And on top of this, central banks around the world dropped interest rates to levels never before seen, sparking a worldwide boom in property prices, with New Zealand included.

So none of the reasons for recent strong growth - the reforms of the eighties and early nineties, the falling exchange rate from 1997 to 2001, the huge swing from net emigration to net immigration, and the exceptionally low world interest rates - had anything to do with policies adopted by this Government.

Labour was fortunate to form a government when the economy was in good shape, and was fortunate to inherit solid fiscal surpluses. The favourable environment provided a huge surge in government revenues, allowing the fiscal surplus to grow in spite of strong growth in public spending.

Unfortunately, much of the benefit of this growth has been wasted. The Government has taken too much tax from hard-working New Zealanders; too much of government spending has been pointless, and some of it simply scandalous. You simply could not make up stories that would top what has actually happened - the hip-hop tours, the half million dollar portaloo art exhibit, the tremendous waste involved in second rate educational programmes, and so forth.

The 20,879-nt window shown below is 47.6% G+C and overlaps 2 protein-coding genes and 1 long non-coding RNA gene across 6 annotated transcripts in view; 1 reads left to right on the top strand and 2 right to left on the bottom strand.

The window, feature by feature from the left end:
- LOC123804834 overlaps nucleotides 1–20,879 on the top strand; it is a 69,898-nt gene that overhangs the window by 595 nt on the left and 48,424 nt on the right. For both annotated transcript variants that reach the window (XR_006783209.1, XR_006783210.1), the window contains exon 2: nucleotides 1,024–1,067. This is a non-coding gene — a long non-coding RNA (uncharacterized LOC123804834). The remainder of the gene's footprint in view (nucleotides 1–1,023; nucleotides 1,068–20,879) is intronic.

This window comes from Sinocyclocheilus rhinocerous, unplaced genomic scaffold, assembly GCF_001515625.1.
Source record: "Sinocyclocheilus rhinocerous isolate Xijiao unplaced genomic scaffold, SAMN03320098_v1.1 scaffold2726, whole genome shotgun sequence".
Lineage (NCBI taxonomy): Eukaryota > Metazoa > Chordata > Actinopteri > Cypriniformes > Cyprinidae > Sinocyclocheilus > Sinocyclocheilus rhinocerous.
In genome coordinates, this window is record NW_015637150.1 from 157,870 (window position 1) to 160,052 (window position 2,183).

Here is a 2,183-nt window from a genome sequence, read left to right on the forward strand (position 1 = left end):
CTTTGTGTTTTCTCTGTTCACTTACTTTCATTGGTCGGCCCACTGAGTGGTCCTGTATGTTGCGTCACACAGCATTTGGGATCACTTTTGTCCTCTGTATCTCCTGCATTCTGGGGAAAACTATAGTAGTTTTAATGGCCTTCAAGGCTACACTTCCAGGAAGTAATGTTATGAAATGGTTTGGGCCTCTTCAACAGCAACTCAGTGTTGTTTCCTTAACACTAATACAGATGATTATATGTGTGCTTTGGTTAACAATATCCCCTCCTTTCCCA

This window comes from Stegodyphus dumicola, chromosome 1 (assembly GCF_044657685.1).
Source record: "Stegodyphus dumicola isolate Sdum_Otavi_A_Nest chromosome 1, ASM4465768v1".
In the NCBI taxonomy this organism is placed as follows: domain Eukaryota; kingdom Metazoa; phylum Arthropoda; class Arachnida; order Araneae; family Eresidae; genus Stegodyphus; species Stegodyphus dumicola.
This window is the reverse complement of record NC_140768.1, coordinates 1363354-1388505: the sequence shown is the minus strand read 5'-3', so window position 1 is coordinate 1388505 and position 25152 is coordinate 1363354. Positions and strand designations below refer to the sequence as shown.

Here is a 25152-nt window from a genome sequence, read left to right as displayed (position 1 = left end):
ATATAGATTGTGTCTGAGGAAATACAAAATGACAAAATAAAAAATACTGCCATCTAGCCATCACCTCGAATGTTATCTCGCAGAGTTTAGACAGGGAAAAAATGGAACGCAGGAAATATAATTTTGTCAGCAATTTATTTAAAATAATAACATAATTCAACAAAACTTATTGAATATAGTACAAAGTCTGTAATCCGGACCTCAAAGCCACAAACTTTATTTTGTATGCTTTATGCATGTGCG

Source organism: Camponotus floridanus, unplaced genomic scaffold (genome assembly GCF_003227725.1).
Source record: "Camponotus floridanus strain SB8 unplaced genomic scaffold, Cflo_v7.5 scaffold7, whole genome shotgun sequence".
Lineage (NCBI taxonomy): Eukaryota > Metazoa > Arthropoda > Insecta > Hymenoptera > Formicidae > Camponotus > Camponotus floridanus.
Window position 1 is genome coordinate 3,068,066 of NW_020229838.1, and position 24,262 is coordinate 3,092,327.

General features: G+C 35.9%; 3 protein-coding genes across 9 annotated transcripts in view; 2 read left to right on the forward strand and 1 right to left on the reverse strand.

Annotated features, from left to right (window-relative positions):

We could be doing very much better, and New Zealand households would be much better off if Government stopped wasting their money.

We could be a much safer community if we invested in better law enforcement. We are much too defeatist about crime. Crime is enormously costly to our communities. It can be substantially reduced.

We are too willing to accept the tragic educational failure of about a quarter of the children coming through our schools.

We have put up with outrageous race-related political correctness regarding the Treaty, and have sprinkled the undefined expression "the principles of the Treaty" throughout our legislation, and left it to the Courts to sort out what it all means - to our cost.

We allow the Resource Management Act to slow down development, and increase the cost of getting vital business investment in place, the sort of business investment that will lift all incomes in New Zealand.